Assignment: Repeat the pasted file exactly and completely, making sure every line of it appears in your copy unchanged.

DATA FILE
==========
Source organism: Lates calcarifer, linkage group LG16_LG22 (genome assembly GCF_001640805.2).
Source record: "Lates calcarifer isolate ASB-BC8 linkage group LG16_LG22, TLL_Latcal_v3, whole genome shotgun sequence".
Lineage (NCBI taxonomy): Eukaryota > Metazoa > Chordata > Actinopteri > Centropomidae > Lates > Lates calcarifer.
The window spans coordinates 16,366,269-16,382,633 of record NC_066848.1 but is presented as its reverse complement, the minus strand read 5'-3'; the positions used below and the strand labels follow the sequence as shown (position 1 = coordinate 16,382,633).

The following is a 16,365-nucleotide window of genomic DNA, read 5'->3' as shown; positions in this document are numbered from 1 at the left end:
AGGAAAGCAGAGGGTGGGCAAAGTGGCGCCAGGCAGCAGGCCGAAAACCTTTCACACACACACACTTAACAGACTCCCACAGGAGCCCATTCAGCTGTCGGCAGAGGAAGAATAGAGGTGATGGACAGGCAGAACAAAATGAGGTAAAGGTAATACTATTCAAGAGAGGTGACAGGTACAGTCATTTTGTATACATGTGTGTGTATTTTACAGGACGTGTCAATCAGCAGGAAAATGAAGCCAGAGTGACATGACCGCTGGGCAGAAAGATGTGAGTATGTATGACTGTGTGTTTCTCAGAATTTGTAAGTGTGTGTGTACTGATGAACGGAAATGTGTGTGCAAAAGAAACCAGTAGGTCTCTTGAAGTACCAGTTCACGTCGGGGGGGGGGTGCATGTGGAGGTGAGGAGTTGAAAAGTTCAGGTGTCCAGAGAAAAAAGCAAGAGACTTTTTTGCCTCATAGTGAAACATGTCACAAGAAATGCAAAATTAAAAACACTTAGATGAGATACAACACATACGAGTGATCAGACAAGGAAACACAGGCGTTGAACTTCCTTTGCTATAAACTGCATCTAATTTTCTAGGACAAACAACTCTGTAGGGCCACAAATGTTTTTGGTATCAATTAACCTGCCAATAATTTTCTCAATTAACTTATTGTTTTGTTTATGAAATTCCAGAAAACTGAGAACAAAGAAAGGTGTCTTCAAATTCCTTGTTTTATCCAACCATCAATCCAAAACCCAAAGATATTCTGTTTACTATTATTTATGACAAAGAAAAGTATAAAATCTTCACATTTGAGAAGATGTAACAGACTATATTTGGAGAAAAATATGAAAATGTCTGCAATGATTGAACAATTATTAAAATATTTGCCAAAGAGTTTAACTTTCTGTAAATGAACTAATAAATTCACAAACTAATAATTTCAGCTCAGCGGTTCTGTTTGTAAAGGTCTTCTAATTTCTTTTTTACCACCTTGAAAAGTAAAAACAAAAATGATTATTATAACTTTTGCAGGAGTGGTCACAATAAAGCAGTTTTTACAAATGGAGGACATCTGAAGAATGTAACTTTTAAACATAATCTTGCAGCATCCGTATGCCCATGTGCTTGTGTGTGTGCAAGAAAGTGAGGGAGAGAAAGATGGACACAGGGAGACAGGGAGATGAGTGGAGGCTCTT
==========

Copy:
Source organism: Lates calcarifer, linkage group LG16_LG22 (genome assembly GCF_001640805.2).
Source record: "Lates calcarifer isolate ASB-BC8 linkage group LG16_LG22, TLL_Latcal_v3, whole genome shotgun sequence".
Lineage (NCBI taxonomy): Eukaryota > Metazoa > Chordata > Actinopteri > Centropomidae > Lates > Lates calcarifer.
The window spans coordinates 16,366,269-16,382,633 of record NC_066848.1 but is presented as its reverse complement, the minus strand read 5'-3'; the positions used below and the strand labels follow the sequence as shown (position 1 = coordinate 16,382,633).

The following is a 16,365-nucleotide window of genomic DNA, read 5'->3' as shown; positions in this document are numbered from 1 at the left end:
AGGAAAGCAGAGGGTGGGCAAAGTGGCGCCAGGCAGCAGGCCGAAAACCTTTCACACACACACACTTAACAGACTCCCACAGGAGCCCATTCAGCTGTCGGCAGAGGAAGAATAGAGGTGATGGACAGGCAGAACAAAATGAGGTAAAGGTAATACTATTCAAGAGAGGTGACAGGTACAGTCATTTTGTATACATGTGTGTGTATTTTACAGGACGTGTCAATCAGCAGGAAAATGAAGCCAGAGTGACATGACCGCTGGGCAGAAAGATGTGAGTATGTATGACTGTGTGTTTCTCAGAATTTGTAAGTGTGTGTGTACTGATGAACGGAAATGTGTGTGCAAAAGAAACCAGTAGGTCTCTTGAAGTACCAGTTCACGTCGGGGGGGGGGTGCATGTGGAGGTGAGGAGTTGAAAAGTTCAGGTGTCCAGAGAAAAAAGCAAGAGACTTTTTTGCCTCATAGTGAAACATGTCACAAGAAATGCAAAATTAAAAACACTTAGATGAGATACAACACATACGAGTGATCAGACAAGGAAACACAGGCGTTGAACTTCCTTTGCTATAAACTGCATCTAATTTTCTAGGACAAACAACTCTGTAGGGCCACAAATGTTTTTGGTATCAATTAACCTGCCAATAATTTTCTCAATTAACTTATTGTTTTGTTTATGAAATTCCAGAAAACTGAGAACAAAGAAAGGTGTCTTCAAATTCCTTGTTTTATCCAACCATCAATCCAAAACCCAAAGATATTCTGTTTACTATTATTTATGACAAAGAAAAGTATAAAATCTTCACATTTGAGAAGATGTAACAGACTATATTTGGAGAAAAATATGAAAATGTCTGCAATGATTGAACAATTATTAAAATATTTGCCAAAGAGTTTAACTTTCTGTAAATGAACTAATAAATTCACAAACTAATAATTTCAGCTCAGCGGTTCTGTTTGTAAAGGTCTTCTAATTTCTTTTTTACCACCTTGAAAAGTAAAAACAAAAATGATTATTATAACTTTTGCAGGAGTGGTCACAATAAAGCAGTTTTTACAAATGGAGGACATCTGAAGAATGTAACTTTTAAACATAATCTTGCAGCATCCGTATGCCCATGTGCTTGTGTGTGTGCAAGAAAGTGAGGGAGAGAAAGATGGACACAGGGAGACAGGGAGATGAGTGGAGGCTCTT